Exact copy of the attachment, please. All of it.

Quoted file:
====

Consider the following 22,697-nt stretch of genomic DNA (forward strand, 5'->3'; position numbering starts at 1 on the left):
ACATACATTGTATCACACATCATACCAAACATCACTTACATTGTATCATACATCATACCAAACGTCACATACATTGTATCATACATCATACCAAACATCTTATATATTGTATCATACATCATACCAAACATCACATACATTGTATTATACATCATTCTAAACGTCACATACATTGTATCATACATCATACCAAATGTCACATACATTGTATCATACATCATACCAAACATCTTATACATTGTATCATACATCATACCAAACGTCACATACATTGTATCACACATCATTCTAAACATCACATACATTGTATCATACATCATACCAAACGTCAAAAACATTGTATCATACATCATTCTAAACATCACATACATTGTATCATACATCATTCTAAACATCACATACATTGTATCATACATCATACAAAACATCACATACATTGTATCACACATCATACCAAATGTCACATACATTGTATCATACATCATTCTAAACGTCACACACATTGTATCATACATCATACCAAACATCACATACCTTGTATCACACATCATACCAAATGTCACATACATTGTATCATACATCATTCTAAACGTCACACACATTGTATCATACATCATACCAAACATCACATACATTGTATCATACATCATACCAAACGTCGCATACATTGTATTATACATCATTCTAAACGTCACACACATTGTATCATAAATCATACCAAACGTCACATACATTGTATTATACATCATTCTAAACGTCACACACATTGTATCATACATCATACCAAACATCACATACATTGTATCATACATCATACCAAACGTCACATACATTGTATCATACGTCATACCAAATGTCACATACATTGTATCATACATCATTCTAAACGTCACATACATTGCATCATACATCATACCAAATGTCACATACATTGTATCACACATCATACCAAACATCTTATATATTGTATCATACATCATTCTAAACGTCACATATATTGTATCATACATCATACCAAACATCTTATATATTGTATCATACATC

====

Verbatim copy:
Consider the following 22,697-nt stretch of genomic DNA (forward strand, 5'->3'; position numbering starts at 1 on the left):
ACATACATTGTATCACACATCATACCAAACATCACTTACATTGTATCATACATCATACCAAACGTCACATACATTGTATCATACATCATACCAAACATCTTATATATTGTATCATACATCATACCAAACATCACATACATTGTATTATACATCATTCTAAACGTCACATACATTGTATCATACATCATACCAAATGTCACATACATTGTATCATACATCATACCAAACATCTTATACATTGTATCATACATCATACCAAACGTCACATACATTGTATCACACATCATTCTAAACATCACATACATTGTATCATACATCATACCAAACGTCAAAAACATTGTATCATACATCATTCTAAACATCACATACATTGTATCATACATCATTCTAAACATCACATACATTGTATCATACATCATACAAAACATCACATACATTGTATCACACATCATACCAAATGTCACATACATTGTATCATACATCATTCTAAACGTCACACACATTGTATCATACATCATACCAAACATCACATACCTTGTATCACACATCATACCAAATGTCACATACATTGTATCATACATCATTCTAAACGTCACACACATTGTATCATACATCATACCAAACATCACATACATTGTATCATACATCATACCAAACGTCGCATACATTGTATTATACATCATTCTAAACGTCACACACATTGTATCATAAATCATACCAAACGTCACATACATTGTATTATACATCATTCTAAACGTCACACACATTGTATCATACATCATACCAAACATCACATACATTGTATCATACATCATACCAAACGTCACATACATTGTATCATACGTCATACCAAATGTCACATACATTGTATCATACATCATTCTAAACGTCACATACATTGCATCATACATCATACCAAATGTCACATACATTGTATCACACATCATACCAAACATCTTATATATTGTATCATACATCATTCTAAACGTCACATATATTGTATCATACATCATACCAAACATCTTATATATTGTATCATACATC